SECT
'iON
B
Cytology of Other Body Sites
CHAPTER
13
Respiratory Tract
William W Johnston and Craig E Elson
Contents
In tro d u c tio n
C y t o lo g y o f L u n g C a n c e r
S a m p lin g a n d C y to p re p a ra to ry T e c h n iq u e s
S q u a m o u s C e ll C a r c in o m a
S p u t u m
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F in e - N e e d le A s p ir a t io n
A n a to m y a n d H is to lo g y
A d e n o s q u a m o u s C a r c in o m a
C y t o lo g y o f N o rm a l a n d B e n ig n C o m p o n e n ts
A d e n o id C y s tic C a rc in o m a
C y t o lo g y o f N o r m a l E p ith e lia l C e lls
O t h e r P r im a r y N e o p la s m s o f t h e L u n g
C y t o lo g y o f A b n o r m a l E p ith e lia l C e lls
N e o p la s m s M e t a s t a t ic t o t h e L u n g
O t h e r C e llu la r C o m p o n e n t s
D ia g n o s t ic A c c u ra c y
N o n c e llu la r In a n im a t e C o m p o n e n t s
S e n s it iv it y a n d S p e c ific ity o f S p e c im e n s o f S p u t u m a n d B ro n c h ia l M a te r ia l
C y t o lo g y o f R e s p ira to ry In fe c tio n s
C o r r e la t io n b e t w e e n S p u t u m a n d B ro n c h ia l C y t o lo g ic S p e c im e n s a n d t h e H is to lo g ic
V ira l In fe c tio n s
S p e c im e n
B a c te ria l In fe c tio n s
F u n g a l In fe c tio n s
C o r r e la t io n b e t w e e n F in e - N e e d le A s p ir a t io n a n d H is to lo g y
P a ra s itic In fe c tio n s
C o m p a iis o n o l th e D ia g n o s tic A c c u ia c y o l S p u t u m a n d B io n c h ia l M a t e iia l
a n d F in e - N e e d le A s p ir a te s
In c o n c lu siv e C y t o lo g ic S p e c im e n
C o n c lu d in g R e m a rk s
P a th o lo g y o f L u n g C a n c e r
Introduction
In the introduction to his famous 1954
Atlas of Exfoliative
Cytology,
George N. Papanicolaou comments,
During the past decade much progress has been made in the
adaptation of the cytologic method to the diagnosis of cancer.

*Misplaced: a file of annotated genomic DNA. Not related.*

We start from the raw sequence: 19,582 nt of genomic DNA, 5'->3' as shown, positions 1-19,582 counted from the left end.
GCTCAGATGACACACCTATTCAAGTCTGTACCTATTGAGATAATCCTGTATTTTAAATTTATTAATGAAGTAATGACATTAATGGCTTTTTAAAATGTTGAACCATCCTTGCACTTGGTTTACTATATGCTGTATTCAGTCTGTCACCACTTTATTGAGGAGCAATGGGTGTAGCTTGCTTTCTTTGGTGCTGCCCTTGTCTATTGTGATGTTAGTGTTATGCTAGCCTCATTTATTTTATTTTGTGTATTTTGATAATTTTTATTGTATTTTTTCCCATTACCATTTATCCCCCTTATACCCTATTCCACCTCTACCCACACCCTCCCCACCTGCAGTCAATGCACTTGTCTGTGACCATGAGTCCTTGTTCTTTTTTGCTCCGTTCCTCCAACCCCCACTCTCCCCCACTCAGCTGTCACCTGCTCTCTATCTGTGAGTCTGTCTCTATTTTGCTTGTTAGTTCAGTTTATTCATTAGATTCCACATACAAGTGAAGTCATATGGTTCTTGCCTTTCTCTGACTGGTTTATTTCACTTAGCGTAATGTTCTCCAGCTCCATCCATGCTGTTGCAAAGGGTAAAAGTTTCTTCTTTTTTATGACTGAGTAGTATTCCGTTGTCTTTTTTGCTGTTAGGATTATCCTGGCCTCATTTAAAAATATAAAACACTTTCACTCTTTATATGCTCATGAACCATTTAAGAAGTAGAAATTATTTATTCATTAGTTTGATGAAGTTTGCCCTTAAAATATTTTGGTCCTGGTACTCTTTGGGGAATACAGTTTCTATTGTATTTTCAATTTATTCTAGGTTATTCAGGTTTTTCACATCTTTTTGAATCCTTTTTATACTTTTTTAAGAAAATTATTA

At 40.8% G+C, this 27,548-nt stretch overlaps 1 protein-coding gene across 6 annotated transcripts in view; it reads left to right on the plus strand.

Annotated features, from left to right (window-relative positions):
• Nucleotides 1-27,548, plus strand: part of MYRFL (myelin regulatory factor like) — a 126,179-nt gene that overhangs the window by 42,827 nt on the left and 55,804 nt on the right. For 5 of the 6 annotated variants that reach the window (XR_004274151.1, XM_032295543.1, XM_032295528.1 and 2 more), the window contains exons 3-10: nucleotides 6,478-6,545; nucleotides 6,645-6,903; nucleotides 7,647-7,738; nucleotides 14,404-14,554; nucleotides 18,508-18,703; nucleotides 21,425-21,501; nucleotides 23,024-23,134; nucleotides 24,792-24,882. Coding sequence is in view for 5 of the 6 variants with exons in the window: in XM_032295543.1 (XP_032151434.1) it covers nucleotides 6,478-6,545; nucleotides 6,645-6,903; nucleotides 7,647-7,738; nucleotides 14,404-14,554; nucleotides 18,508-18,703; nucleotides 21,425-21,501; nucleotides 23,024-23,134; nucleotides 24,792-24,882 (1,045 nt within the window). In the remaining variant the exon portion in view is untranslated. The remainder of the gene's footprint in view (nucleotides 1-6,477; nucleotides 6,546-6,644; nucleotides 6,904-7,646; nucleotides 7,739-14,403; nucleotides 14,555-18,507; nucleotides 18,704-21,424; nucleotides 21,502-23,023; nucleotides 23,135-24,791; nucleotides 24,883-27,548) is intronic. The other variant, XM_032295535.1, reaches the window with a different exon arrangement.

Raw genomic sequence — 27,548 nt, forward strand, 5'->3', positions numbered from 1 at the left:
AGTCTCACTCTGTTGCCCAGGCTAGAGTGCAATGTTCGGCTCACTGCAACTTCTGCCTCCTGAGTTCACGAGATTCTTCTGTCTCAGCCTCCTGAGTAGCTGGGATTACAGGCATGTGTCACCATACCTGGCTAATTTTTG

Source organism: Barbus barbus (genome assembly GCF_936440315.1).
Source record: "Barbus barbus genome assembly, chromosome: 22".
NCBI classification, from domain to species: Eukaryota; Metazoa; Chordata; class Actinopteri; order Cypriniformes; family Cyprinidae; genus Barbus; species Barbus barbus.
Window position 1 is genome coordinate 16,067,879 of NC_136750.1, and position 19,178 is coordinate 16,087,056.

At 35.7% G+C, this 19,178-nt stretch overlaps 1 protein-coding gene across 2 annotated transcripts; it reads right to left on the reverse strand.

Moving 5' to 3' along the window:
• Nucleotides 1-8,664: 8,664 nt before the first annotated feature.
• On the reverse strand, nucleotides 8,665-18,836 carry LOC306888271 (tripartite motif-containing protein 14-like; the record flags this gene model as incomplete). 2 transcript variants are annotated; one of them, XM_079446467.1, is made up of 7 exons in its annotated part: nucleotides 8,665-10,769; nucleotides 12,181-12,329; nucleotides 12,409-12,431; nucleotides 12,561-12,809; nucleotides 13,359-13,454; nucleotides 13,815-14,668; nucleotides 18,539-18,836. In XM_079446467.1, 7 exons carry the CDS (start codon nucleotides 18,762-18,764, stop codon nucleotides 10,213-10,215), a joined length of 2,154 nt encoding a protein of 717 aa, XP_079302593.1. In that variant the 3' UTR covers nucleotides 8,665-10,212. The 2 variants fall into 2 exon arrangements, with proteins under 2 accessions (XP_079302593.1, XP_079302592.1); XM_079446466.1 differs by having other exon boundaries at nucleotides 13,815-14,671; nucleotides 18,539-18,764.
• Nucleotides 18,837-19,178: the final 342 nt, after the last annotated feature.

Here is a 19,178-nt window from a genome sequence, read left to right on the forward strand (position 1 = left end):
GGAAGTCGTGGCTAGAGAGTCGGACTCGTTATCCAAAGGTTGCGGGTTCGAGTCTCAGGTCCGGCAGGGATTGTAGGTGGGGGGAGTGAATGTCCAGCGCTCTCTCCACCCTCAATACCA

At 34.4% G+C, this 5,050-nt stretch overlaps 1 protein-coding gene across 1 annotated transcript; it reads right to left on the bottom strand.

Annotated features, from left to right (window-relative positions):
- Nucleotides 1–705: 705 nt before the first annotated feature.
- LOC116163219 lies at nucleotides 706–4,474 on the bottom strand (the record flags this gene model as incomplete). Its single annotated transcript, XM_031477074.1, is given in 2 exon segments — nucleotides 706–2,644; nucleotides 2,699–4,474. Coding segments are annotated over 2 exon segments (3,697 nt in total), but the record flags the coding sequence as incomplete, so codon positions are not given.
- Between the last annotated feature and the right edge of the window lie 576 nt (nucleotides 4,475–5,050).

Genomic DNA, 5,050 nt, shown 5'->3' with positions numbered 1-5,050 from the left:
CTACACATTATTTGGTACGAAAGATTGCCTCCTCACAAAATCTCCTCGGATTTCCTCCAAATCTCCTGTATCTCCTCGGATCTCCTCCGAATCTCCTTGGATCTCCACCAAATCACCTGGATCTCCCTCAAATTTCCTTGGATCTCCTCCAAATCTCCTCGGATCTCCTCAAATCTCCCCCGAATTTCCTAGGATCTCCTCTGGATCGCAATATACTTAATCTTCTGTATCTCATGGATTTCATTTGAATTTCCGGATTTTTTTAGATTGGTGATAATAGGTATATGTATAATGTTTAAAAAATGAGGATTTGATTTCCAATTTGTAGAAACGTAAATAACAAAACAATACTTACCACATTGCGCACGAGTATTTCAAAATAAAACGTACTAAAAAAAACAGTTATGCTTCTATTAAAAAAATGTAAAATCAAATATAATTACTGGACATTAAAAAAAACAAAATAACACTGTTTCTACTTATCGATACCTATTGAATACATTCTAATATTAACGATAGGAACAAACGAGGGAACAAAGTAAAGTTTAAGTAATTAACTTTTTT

This is attested by the expanding use of the method of cover,
a greater number of organs and by its rapidly increasing
utilization in diagnostic laboratories in this country and
abroad.
Later in his chapter on the respiratory system, he notes further,
The use of the cytologic method in the diagnosis of malignant
lesions of the respiratory tract has been generally acclaimed
as one of its most successful applications. Statistics show that
its diagnostic accuracy is higher than that of bronchoscopy.
The cytologic method may indeed provide not only an accurate
diagnosis of a malignant neoplasm but often recognition of its
type.1
These highly prophetic words were reflected in the studies
published during the 1950s and 1960s, a remarkably fertile
period of development for respiratory cytology. Many pub-
lications reported new techniques, detection of neoplastic
cells, and cytohistologic correlations. The studies by Archer
and colleagues,2 Wandall,3 Hampson,4 Bamforth,5 Grunze,6
Russell and associates,7 Woolner and co-workers,8 McDon-
ald,9 Papanicolaou and colleagues,10 Farber and associates,11
Clerf and Herbut,12 Herbut,13 Foot,14 Umiker,15 Richardson and
colleagues,16 Koss and co-workers,17 Spjut and co-workers,18 and
von Haam19 were significant contributions among these early
investigations.
During the same period, significant developments were
also occurring in transthoracic needle biopsy studies, although
studies were not quite as profuse at those involving sputum and
bronchial material. The Dahlgren and Nordenstrom monograph
on transthoracic needle biopsy published in 1966 stimulated
widespread interest.20 The researchers concluded that their 87%
rate of diagnostic accuracy was due to improvements in fluoro-
scopic monitoring, newly developed thin-walled needles, and
refinements in cytologic methods of diagnosis.
Now, more than half a century after the publication of the
Papanicolaou atlas, the study of cellular specimens from the
respiratory tract is established in major hospitals and clinics
throughout the world as a vital diagnostic procedure in the
evaluation of any patient with suspected primary or secondary
lung cancer, a prior established history of lung cancer, or any
suspected lung lesion in which morphologic confirmation is
indicated. The emergence of fine-needle aspiration (FNA) has
enhanced further the diagnostic usefulness of clinical cytology
in lung cancer diagnosis. The numerous and excellent reviews,
atlases, and monographs embracing all aspects of respiratory
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